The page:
Tomorrow, April 12th at 11am PST, Facebook will stream a webinar explaining why developers should migrate to Facebook Credits as their payment method, and featuring a technical demo of how to handle the migration. For those few developer who are not familiar, Facebook is requiring all apps using paid currency to make Credits the exclusive option by July 1st, 2011. As the event tomorrow shows, the company is trying to get as many developers as possible to migrate early to ensure a smooth transition this summer.
Migrating to Facebook Credits for Developers will air on the Facebook Live Page, and then be archived on the Page for future viewing. Developers can submit questions to the webinar’s Facebook Event ahead of time, or use the Livestream-powered app’s question interface to pose questions during the session.
Facebook announced in January that developers would have to migrate to Credits as their exclusive payment platform by July. 22 of the top 25 game developers have already migrated, including Zynga, Disney/Playdom, and EA/Playfish. To encourage hold-outs concerned with the 30% cost, Facebook launched a page of statistics and testimonials recently that touts increased revenue and decreased costs as reasons why the migration will be good for developers. Facebook also announced a new set of rules surrounding in-game offers and rewards that will go into effect alongside the migration.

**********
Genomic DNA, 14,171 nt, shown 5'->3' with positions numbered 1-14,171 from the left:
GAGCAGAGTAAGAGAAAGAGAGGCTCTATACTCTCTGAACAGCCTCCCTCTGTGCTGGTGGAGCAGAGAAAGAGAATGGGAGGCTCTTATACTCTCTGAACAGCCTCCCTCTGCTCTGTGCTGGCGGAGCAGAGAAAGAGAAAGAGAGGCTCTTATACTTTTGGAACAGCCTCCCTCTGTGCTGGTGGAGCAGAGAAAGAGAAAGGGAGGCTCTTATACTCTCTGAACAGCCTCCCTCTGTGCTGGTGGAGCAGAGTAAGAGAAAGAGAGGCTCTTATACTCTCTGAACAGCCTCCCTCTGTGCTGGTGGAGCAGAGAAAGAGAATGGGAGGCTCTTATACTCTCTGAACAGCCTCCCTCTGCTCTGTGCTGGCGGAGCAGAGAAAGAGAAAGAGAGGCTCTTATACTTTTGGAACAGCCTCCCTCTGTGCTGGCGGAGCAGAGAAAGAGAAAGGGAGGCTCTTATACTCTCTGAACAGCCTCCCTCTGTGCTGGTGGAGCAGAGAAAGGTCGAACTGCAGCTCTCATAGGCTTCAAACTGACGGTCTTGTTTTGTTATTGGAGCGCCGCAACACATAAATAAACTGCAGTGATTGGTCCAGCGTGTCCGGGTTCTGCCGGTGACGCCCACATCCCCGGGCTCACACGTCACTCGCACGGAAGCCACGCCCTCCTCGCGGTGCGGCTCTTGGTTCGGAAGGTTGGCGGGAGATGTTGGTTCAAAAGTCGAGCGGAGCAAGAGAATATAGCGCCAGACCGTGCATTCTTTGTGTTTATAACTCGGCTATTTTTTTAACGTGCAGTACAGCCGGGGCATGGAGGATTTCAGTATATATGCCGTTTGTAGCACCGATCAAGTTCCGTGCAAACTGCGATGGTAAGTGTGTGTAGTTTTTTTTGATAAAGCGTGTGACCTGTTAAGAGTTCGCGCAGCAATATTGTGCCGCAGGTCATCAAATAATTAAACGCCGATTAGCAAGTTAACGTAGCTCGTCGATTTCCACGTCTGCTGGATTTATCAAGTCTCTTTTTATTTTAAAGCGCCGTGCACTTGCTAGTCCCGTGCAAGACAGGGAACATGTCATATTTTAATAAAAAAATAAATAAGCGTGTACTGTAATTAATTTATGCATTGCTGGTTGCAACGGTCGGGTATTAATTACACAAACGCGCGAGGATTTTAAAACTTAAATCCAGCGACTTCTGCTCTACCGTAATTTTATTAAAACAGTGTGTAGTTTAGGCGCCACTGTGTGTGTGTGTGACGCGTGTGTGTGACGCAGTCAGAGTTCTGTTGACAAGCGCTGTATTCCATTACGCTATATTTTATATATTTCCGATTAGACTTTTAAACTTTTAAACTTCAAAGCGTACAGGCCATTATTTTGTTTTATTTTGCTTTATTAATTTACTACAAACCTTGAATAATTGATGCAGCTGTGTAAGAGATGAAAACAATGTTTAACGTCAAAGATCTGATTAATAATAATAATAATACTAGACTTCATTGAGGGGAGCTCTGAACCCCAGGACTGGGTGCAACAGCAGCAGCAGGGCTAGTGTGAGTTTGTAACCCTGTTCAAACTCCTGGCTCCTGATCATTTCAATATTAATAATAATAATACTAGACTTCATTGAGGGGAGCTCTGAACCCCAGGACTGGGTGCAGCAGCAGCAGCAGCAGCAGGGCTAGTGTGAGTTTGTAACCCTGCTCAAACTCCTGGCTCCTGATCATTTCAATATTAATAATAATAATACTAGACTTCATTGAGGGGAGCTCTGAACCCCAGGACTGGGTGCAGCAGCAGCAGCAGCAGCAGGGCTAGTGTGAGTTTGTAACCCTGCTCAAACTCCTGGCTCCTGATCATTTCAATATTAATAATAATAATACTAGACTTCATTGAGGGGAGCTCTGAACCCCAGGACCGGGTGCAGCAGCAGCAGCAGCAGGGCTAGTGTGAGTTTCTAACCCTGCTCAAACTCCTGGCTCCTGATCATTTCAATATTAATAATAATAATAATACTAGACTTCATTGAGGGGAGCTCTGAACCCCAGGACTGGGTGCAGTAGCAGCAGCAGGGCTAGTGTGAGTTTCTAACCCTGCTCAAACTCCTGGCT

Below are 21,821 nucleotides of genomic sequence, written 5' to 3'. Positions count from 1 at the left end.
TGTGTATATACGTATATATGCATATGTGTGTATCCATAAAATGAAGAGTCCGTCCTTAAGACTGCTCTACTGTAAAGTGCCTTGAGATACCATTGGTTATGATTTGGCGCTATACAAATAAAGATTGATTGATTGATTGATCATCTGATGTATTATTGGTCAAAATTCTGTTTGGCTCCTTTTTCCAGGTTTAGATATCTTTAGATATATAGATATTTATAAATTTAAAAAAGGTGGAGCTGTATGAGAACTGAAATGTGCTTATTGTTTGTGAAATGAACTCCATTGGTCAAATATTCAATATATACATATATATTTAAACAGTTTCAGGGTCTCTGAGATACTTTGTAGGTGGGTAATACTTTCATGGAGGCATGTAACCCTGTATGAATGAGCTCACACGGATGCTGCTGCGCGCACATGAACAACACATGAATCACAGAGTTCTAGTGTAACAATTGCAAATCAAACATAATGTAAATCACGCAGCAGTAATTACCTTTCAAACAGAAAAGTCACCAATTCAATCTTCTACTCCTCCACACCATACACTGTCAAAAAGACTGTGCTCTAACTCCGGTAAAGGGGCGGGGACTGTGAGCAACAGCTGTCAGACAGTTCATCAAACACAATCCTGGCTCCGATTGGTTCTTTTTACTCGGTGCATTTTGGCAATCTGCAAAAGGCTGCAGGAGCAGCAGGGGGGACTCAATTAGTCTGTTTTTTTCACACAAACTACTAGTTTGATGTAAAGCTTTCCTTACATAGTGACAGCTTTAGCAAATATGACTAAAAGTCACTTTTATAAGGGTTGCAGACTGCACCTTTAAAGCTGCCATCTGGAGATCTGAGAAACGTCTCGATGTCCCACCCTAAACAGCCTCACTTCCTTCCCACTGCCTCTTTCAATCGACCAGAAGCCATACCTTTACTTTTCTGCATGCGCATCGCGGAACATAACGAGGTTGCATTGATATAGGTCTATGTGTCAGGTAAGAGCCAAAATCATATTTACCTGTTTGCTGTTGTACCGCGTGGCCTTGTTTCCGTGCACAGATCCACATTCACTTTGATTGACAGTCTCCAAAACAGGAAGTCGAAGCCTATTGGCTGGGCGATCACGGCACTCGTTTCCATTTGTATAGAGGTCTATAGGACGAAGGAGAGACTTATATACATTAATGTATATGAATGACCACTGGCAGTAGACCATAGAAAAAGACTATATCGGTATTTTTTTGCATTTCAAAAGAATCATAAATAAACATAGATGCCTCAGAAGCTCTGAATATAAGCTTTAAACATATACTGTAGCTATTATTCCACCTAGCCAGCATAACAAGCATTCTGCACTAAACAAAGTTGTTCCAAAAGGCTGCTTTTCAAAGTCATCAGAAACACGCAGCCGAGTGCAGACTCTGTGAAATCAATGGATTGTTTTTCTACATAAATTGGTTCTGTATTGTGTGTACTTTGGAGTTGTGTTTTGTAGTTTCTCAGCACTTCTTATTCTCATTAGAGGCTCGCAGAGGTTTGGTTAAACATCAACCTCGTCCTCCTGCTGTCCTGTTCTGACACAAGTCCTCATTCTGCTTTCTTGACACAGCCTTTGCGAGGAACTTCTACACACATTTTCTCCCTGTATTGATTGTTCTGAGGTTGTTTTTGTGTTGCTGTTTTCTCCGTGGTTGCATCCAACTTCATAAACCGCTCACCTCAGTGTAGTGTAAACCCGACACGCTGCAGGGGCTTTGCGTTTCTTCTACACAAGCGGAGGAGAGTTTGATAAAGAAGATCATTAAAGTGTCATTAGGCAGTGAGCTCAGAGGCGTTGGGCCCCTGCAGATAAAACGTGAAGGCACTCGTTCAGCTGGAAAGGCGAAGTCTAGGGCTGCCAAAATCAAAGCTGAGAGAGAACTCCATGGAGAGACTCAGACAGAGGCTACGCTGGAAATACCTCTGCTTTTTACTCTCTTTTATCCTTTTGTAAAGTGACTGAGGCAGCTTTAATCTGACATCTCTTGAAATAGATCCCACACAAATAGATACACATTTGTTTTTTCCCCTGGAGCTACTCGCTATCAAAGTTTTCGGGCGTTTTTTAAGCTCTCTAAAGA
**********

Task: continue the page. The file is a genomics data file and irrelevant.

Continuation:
Developers who use use Facebook Credits as their premium in-game currency rather than requiring users to buy proprietary premium in-game currency with Credits can access a number of special incentives including Frictionless Payments, Buy With Friends, and the getBalance API. These allow developers to earn more money through quick, small transactions and group deals for virtual goods, as well as learn how many Credits a user currently has in the account.
Navigating these rules and incentives can be tricky, so rather than wait until the deadline when delays can cost developers money, Facebook is seeking to address questions now. By signing major developers early and assisting attentive developers with this “Migrating to Facebook Credits for Developers” webinar, Facebook should receive fewer frantic support emails or claims of negligence come late June.